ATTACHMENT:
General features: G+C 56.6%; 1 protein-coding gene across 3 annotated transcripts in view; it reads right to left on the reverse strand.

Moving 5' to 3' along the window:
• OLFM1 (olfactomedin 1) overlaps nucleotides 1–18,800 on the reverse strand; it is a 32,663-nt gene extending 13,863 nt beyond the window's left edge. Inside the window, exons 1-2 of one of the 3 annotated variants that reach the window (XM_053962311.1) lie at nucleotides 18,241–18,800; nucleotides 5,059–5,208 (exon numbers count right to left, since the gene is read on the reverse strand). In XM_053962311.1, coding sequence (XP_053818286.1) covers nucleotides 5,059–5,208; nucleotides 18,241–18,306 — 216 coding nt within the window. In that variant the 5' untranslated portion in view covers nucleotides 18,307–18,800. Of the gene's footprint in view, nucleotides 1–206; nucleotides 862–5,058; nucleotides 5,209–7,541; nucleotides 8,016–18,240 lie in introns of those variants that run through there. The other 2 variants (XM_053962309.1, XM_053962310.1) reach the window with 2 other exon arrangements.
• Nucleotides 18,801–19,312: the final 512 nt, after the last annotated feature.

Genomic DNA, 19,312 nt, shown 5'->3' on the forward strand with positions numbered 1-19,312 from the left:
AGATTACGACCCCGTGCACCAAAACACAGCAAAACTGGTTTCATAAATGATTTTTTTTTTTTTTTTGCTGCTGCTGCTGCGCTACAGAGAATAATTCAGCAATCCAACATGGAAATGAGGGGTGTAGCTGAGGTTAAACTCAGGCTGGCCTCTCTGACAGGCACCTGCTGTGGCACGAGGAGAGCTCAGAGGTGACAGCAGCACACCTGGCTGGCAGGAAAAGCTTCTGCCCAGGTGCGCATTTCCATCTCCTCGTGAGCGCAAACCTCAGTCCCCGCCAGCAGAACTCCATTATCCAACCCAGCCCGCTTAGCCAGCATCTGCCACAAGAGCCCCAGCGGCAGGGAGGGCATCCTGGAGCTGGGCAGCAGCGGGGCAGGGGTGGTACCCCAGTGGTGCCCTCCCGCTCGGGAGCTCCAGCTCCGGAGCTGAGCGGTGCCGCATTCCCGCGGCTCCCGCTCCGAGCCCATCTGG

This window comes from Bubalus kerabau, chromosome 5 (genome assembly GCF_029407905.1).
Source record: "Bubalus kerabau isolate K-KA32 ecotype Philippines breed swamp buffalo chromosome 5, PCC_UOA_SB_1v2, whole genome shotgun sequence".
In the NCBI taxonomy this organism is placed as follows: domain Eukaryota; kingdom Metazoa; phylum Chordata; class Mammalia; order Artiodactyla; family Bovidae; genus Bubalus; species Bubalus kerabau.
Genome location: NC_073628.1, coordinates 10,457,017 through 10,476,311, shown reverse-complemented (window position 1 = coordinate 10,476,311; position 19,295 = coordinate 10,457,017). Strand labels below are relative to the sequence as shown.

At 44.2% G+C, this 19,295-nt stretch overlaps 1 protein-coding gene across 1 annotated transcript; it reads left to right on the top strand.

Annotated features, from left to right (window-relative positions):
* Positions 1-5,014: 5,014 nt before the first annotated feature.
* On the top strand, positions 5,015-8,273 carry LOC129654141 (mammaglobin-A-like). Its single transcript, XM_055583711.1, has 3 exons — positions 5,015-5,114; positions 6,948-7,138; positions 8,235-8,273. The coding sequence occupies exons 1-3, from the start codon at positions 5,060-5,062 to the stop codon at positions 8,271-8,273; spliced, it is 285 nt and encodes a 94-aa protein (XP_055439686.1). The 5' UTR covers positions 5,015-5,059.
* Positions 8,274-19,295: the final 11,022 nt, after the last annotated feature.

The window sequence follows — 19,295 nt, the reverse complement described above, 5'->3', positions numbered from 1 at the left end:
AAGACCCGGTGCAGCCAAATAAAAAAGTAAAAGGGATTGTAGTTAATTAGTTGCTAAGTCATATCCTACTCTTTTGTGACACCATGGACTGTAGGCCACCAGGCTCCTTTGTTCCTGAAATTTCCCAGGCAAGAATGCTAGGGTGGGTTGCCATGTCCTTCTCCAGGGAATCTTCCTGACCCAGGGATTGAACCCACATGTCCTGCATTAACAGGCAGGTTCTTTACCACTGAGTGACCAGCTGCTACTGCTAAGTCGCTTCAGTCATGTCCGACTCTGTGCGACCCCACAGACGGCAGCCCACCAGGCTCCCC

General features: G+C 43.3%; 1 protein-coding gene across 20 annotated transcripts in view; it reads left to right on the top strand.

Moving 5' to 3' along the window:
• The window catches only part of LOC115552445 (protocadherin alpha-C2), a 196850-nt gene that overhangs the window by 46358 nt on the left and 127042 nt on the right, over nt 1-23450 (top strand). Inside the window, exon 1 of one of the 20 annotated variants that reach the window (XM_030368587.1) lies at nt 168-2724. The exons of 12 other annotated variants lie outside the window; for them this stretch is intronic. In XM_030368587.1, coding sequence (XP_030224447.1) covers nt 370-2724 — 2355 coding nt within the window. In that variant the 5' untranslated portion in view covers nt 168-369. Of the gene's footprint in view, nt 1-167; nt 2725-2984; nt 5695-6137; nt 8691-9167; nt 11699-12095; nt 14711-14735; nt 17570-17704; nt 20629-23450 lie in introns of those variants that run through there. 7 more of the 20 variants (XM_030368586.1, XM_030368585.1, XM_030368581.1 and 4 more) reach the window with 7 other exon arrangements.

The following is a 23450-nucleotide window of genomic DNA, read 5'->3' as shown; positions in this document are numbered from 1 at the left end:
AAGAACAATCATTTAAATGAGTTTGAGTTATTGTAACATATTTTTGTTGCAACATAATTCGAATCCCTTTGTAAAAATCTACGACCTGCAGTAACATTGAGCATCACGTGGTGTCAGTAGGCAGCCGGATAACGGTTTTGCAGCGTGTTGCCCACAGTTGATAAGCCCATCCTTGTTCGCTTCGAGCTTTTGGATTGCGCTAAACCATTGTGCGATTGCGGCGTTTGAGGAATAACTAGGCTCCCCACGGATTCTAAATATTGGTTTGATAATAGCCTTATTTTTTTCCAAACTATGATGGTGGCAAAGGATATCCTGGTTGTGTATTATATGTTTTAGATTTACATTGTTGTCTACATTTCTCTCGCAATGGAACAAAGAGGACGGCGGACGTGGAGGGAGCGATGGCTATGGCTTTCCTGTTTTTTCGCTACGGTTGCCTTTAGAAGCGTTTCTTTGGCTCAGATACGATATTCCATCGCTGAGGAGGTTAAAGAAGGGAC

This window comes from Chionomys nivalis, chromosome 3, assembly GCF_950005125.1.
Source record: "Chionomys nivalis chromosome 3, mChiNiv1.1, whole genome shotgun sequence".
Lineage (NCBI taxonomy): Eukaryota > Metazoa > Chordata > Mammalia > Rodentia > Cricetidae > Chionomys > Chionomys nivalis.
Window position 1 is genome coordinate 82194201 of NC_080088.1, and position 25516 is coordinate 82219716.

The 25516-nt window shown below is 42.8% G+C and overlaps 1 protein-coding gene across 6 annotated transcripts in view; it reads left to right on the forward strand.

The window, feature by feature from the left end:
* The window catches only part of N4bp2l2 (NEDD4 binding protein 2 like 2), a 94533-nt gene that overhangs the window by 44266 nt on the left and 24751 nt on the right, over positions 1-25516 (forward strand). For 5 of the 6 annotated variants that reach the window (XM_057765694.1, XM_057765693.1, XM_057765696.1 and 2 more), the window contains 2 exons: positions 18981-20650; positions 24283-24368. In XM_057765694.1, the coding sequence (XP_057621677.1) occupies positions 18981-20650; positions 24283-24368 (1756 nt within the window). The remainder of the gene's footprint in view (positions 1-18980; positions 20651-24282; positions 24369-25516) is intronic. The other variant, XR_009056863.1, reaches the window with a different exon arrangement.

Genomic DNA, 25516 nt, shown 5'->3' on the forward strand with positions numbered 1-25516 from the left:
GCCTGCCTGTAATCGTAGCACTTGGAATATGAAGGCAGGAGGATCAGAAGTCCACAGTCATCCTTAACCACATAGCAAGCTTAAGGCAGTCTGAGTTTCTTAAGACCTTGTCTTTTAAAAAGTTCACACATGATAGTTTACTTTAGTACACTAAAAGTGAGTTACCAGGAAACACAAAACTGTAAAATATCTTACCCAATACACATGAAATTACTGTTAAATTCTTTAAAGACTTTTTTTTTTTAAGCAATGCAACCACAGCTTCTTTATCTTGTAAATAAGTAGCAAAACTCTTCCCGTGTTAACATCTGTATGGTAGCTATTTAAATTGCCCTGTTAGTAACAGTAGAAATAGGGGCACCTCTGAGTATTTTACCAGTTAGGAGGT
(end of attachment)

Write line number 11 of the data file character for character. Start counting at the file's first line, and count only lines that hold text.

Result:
At 44.2% G+C, this 19,295-nt stretch overlaps 1 protein-coding gene across 1 annotated transcript; it reads left to right on the top strand.